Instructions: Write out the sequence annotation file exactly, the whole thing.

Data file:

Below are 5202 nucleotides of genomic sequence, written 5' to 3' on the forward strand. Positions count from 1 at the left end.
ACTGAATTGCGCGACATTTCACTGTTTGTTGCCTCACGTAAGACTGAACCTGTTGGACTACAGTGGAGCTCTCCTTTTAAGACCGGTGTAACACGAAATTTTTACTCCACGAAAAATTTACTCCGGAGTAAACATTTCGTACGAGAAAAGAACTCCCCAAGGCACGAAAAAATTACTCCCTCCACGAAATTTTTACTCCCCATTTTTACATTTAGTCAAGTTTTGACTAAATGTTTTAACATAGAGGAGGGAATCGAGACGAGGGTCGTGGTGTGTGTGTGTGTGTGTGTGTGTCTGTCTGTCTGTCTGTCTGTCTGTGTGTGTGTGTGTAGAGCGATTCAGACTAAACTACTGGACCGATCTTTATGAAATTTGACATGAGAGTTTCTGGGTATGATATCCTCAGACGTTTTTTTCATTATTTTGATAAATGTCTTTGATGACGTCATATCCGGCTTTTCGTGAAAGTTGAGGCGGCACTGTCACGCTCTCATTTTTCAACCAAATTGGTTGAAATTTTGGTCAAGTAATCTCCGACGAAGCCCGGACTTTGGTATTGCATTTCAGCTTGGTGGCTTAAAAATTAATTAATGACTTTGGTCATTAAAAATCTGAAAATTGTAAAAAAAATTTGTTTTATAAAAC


Below are 5202 nucleotides of genomic sequence, written 5' to 3' on the forward strand. Positions count from 1 at the left end.
ACTGAATTGCGCGACATTTCACTGTTTGTTGCCTCACGTAAGACTGAACCTGTTGGACTACAGTGGAGCTCTCCTTTTAAGACCGGTGTAACACGAAATTTTTACTCCACGAAAAATTTACTCCGGAGTAAACATTTCGTACGAGAAAAGAACTCCCCAAGGCACGAAAAAATTACTCCCTCCACGAAATTTTTACTCCCCATTTTTACATTTAGTCAAGTTTTGACTAAATGTTTTAACATAGAGGAGGGAATCGAGACGAGGGTCGTGGTGTGTGTGTGTGTGTGTGTGTGTCTGTCTGTCTGTCTGTCTGTCTGTGTGTGTGTGTGTAGAGCGATTCAGACTAAACTACTGGACCGATCTTTATGAAATTTGACATGAGAGTTTCTGGGTATGATATCCTCAGACGTTTTTTTCATTATTTTGATAAATGTCTTTGATGACGTCATATCCGGCTTTTCGTGAAAGTTGAGGCGGCACTGTCACGCTCTCATTTTTCAACCAAATTGGTTGAAATTTTGGTCAAGTAATCTCCGACGAAGCCCGGACTTTGGTATTGCATTTCAGCTTGGTGGCTTAAAAATTAATTAATGACTTTGGTCATTAAAAATCTGAAAATTGTAAAAAAAATTTGTTTTATAAAAC